About Me

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Native Californian, biologist, wildlife conservation consultant, retired Smithsonian scientist, father of two daughters, grandfather of 4 small primates. INTJ. Believes nature is infinitely more interesting than shopping malls. Born 100 years too late.

Saturday, November 29, 2014

Another Thanksgiving dog story

It was too late when I found Fred completing the ancient dog rite of self-anointment.

He had found something that smelled like a pig sty, and his white throat and orange collar were reeking with a repulsive brown residue.

I've never smelled anything quite that poor in the woods, and the only solution was canine scent exorcism.  

"You're getting a bath". 

Happy-dog turned to hang-dog. He knew what was coming.  

I drove home with the windows open and thought about my options. 

A fecal-scented dog goes over like the proverbial turd in the punchbowl, but when your wife is baking pies the day before Thanksgiving it's far worse than that.  

Full disclosure of Fred's condition clearly was not in the interest of smooth domestic relations, but I had a plan.

The simple act of bathing him for the holiday -- without reference to the real reason, would be a thoughtful consideration.  

I tethered Fred on the deck, drew two buckets of warm water from the mud room without alerting the redhead, donned my rubber boots, and thoroughly lathered the dog twice with a commercial "oatmeal doggie shampoo".

When I toweled him off he was ready to play.

I poked my head in the door to the warm balm of pumpkin pie. 

"Hi Sweetie, I gave Fred a bath so he'll smell good for his birthday".

He rolled on the carpet --  a regular post-bath ritual --  and fetched a toy from his toy box.

I felt the burden ease up, but a little later my wife observed that Fred smelled "a little strange", and asked what shampoo I used?

"He smells like a bowl of hot oatmeal, doesn't he?"

I gave him the sniff test and found that the shampoo had removed 95% of the strange scent.

A faint but distinctive sickly sweet residue remained.

I decided to come clean, and all was well.

I was the only one with the memory of that fetid-scent, and I couldn't get it out of my nose.

We gave Fred his usual dinner of kibble before Thanksgiving dinner, but garnished it for the occasion with pulled turkey neck meat.

Then we gave him his birthday gift -- a new "stumpy toy" (read fuzzy hollow stump with holes and squeaky owl toys inside).

He obsessed with it until dinner was served. 

He sat through the meal with his head near my lap. I was the only one who could smell his scent residue.

The story could have ended there, but there was more.

After dinner Fred amused us with his toys, but when the ladies were washing dishes, he stole the remains of the turkey neck from the kitchen garbage. He wolfed most of it down before I could react to the protests in the kitchen.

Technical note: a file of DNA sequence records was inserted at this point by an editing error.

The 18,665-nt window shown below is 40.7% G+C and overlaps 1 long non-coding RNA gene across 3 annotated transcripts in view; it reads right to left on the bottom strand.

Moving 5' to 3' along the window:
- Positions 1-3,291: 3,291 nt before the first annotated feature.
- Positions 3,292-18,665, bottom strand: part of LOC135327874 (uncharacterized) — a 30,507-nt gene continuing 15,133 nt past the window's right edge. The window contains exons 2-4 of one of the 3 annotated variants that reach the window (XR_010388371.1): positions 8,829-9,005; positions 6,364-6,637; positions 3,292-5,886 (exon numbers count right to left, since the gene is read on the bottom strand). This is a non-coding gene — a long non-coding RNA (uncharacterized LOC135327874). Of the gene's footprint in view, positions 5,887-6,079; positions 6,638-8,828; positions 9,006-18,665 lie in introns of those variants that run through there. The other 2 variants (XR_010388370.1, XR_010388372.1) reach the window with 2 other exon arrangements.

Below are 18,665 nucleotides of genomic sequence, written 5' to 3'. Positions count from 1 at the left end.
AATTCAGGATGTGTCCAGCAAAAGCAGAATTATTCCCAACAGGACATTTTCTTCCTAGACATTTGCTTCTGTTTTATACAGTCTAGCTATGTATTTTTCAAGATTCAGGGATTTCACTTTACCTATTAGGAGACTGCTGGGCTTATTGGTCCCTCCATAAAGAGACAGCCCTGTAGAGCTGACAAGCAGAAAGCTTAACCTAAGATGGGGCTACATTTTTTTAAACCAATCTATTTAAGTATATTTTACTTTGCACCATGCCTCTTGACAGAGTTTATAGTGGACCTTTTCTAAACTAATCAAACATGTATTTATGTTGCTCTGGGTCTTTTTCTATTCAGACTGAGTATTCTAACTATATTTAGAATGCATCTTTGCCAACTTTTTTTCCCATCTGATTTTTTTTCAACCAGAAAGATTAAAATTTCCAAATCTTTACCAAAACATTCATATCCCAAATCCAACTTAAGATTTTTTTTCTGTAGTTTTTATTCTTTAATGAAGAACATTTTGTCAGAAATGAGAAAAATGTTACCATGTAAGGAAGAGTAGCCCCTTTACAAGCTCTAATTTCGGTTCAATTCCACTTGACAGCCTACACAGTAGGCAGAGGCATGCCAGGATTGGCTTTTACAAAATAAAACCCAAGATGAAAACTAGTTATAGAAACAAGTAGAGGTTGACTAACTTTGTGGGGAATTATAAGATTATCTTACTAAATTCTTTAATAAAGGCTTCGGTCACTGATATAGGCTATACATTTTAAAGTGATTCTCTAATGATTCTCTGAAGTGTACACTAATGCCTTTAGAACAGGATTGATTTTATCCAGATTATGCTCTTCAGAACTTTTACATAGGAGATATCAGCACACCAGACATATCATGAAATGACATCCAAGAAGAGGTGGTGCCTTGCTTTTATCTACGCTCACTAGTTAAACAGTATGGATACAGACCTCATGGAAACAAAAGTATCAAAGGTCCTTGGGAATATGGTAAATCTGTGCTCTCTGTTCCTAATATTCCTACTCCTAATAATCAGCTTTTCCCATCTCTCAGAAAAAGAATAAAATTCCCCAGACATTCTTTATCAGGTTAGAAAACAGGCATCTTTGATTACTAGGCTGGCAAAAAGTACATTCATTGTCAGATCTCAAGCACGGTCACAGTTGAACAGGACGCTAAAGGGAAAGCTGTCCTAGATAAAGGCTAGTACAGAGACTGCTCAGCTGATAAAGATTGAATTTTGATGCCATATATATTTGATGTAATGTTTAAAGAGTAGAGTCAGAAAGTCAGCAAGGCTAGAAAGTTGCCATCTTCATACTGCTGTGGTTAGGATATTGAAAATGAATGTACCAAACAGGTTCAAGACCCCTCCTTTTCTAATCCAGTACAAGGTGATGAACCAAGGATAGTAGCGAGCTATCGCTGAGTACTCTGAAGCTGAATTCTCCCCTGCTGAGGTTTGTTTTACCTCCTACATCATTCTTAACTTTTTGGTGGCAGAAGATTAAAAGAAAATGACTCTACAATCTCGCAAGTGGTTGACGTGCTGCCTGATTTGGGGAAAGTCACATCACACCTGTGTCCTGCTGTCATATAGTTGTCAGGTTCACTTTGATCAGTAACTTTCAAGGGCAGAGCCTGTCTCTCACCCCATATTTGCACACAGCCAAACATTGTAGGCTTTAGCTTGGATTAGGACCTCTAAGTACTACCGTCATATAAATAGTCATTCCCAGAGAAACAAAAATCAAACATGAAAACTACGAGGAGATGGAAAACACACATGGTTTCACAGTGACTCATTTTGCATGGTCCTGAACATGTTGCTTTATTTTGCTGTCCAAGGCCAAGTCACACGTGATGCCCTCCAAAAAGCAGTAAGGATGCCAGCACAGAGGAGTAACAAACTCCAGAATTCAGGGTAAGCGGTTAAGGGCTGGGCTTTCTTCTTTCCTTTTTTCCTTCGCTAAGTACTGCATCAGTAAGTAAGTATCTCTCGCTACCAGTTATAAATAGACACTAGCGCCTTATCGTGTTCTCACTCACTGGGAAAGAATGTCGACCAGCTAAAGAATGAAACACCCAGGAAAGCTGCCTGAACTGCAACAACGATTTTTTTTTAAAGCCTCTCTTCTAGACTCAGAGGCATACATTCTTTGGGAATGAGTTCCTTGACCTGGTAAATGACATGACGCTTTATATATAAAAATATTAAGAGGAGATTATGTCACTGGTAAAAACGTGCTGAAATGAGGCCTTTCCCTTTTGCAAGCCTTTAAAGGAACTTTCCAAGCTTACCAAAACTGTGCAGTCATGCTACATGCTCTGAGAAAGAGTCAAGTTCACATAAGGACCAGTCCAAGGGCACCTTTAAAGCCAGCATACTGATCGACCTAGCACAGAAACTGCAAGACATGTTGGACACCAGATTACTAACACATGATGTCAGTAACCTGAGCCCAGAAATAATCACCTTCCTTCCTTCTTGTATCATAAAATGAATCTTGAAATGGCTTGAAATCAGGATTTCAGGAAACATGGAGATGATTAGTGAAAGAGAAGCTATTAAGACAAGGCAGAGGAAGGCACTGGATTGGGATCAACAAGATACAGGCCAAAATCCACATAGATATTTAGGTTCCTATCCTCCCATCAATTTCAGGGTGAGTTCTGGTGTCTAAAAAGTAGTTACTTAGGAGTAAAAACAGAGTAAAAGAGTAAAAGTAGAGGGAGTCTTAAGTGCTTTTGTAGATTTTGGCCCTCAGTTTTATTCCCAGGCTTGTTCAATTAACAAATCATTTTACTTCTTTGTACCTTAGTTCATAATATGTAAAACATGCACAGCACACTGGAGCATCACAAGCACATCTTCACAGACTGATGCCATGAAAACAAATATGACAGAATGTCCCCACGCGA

This was definitely out of character, but he seemed to sense that the occasion was his.

The next morning we found that he barfed up the turkey meat next to our bed.

But party dog was back to normal.

Does this give me second thoughts about having a dog? Hell no!  

Fred's an endless source of entertainment, and what's more, he just discovered a new species

Sunday, November 23, 2014

Little Earthmover

Ever wonder what a mountain beaver does outside of its burrow?


I guess I'm not surprised. 

Well, have a look anyway.

Here's some footage of a mother and her offspring taken during last summer's Camera Trapping Workshop in the northern Sierra Nevada.

There's not much to say.

Mountain beavers are just like big pocket gophers when it comes to moving earth. 

Tuesday, November 18, 2014

How to kill a dead snake

The background to this video concerns my good neighbor, a hard-working businessman, dog-lover, Iron Man competitor, irrepressible optimist, and electronic wizard who loves all things natural, except rattlesnakes.

When California's foothills warm up in the spring, Pacific diamondback rattlesnakes show up to lounge in the morning sun.

And last spring my neighbor from Chicago, let's just call him Larry, started finding rattlesnakes lounging in his backyard.

When this happens most folks around here start to curse and do a little fandago with a shovel or hoe while beating the snake to a pulp.

And that pretty much describes how this rattler met its demise.

Larry was kind enough, however, to deliver the corpse in a bucket, and after removing its head, I stashed it in a hole dug by a local pair of gray foxes.

The camera showed how a cautious fox "kills" a dead snake.

Its reaction tells me this wasn't the first time it used the old "shake and break" method to dispatch a snake.

But it makes you wonder if gray foxes prey on rattlers very often, and if so, how risky is it?

I imagine that as long as a fox seizes a rattlesnake somewhere away from the head, and shakes it quickly and violently, it can inflict a fatal whiplash and prevent a venomous bite.

It's not something I expect to see, so someone else will have to prove it.